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Cleveland Heights-University Heights teachers go on strike

'We remain ready to return to the negotiations table,' says Board of Education President Jodi Sourini.
Credit: Tim Coffey, 3News
Teachers on strike: Cleveland Heights-University Heights City School District.

CLEVELAND HEIGHTS, Ohio — 500 educators in the Cleveland Heights-University Heights City School District went on strike Wednesday morning.

The members of the Cleveland Heights Teachers Union (CHTU) say they are striking in response to the district’s unilateral imposition of a new contract that slashes retirement and health benefits, costing many members $3,000-5,000 a year in losses.

"Union members are taking this step because lowering standards in the district will increase turnover and drive experienced, skilled educators out of the school district, impacting the quality of education for our students," the CHTU wrote in its statement announcing the strike.

We streamed video of the strike, which you can watch in the player below:

The Cleveland Heights-University Heights City School District says state law, not the will of the Board, will mandate that those picketing will lose their health benefits.

"Ohio R.C. 4117.15(C) prohibits the Board from providing “pay or compensation” -- including health care benefits -- to employees while they are on strike. It is not something the Board elected to do with malicious intent amid a pandemic. Rather, the Union, if it strikes, will do so knowing that the law requires the District to cease pay and benefits to those who choose not to work. All Ohio public school districts must follow this law," wrote Board of Education President Jodi Sourini in a statement.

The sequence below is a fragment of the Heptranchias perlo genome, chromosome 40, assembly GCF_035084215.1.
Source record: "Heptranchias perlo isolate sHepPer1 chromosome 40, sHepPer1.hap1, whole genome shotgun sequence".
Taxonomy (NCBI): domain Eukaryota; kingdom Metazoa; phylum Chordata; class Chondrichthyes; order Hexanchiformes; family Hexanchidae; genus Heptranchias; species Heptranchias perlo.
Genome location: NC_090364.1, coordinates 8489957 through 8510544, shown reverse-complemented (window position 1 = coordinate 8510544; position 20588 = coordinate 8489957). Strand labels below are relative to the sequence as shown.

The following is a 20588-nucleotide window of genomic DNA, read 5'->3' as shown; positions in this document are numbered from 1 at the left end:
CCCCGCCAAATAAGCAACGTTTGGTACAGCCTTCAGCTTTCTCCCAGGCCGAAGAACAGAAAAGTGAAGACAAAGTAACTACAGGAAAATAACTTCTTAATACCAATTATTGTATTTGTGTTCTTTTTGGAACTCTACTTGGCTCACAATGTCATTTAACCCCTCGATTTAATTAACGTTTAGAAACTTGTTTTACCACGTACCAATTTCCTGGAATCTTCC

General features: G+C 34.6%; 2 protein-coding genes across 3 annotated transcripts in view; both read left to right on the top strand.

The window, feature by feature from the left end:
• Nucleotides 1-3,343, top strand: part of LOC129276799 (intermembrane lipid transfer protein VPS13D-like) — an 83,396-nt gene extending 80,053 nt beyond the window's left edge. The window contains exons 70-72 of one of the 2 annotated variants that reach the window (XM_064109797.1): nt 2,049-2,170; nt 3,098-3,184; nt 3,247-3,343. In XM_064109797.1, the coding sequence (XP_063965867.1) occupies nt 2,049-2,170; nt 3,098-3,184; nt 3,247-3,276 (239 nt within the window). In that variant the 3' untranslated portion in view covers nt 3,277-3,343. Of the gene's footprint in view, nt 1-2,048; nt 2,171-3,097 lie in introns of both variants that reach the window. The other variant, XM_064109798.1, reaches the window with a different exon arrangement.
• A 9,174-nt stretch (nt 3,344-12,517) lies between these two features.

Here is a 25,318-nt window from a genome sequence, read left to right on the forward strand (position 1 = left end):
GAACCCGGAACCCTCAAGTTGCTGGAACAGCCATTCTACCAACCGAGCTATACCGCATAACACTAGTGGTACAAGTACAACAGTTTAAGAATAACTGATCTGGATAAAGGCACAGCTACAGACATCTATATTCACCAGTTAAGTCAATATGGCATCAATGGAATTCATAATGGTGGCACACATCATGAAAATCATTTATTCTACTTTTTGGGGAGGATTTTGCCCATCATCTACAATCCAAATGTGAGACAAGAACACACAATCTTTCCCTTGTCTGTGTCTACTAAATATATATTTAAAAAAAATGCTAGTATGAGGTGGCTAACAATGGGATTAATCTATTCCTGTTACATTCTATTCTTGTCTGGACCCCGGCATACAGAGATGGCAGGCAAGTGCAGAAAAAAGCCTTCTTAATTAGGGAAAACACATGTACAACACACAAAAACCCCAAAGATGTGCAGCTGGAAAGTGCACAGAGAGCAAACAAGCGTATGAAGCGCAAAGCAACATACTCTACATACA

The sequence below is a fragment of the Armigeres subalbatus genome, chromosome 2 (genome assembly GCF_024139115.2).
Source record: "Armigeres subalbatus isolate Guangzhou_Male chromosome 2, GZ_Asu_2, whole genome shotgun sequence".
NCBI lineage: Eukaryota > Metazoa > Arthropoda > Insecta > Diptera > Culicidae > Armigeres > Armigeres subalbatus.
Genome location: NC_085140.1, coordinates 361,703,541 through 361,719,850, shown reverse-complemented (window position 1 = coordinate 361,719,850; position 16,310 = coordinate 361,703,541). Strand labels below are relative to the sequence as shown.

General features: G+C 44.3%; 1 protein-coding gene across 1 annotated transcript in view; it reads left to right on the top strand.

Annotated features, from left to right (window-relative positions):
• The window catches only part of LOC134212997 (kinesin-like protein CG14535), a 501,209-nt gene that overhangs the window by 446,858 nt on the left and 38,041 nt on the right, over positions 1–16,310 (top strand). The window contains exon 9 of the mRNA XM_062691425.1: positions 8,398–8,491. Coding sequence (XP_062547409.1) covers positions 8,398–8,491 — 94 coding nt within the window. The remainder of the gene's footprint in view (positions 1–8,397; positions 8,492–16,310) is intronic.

“This outrageous move by our Board of Education is a heavy-handed attempt to quash our collective action by taking away our health insurance during the peak of a global pandemic,” CHTU President Karen Rego said. “We made the hard decision to plan for a strike to protect the quality health insurance that we have gained over the years by forgoing wage increases, and now the district is seeking to punish us by eliminating our healthcare altogether.”

The school district also noted that employees are eligible to continue their health benefits through COBRA during the strike, but will be responsible for paying for the coverage. The union, meanwhile, stated that its strike comes after "the district unilaterally imposed the terms of their final contract proposal, which will raise healthcare premiums to 250% of the current rate, while also reducing other compensation by 1%. For many CHTU members that adds up to a $3,000-$5,000 loss in total compensation."

"It’s time Union leadership acknowledges that the days of 6% premiums and $0 deductibles are over. They must stop exploiting the pandemic and the real suffering of those who have lost their jobs, been furloughed or have fallen ill and instead admit that the modest increase in healthcare they are being asked to take is reasonable and best for the District, the teachers, students, families and the community. We welcome a spirited debate on substantive contract language reflecting current market conditions. We remain ready to return to the negotiations table," Sourini added.

The first day of the strike will only include pickets at the Board of Education and Cleveland Heights High School, due to parking and safety issues from this week’s winter storm. Following the pickets, educators and supporters, including State Senator Sandra Williams and AFT President Randi Weingarten, will gather virtually for a teleconference rally at 2 p.m.

Remaining days of the strike will include pickets at every school. Picket line groups will be capped at ten people, picketers will wear masks and keep an appropriate distance from each other.

You can read the statement about the strike from the Cleveland Heights-University Heights School District leadership below: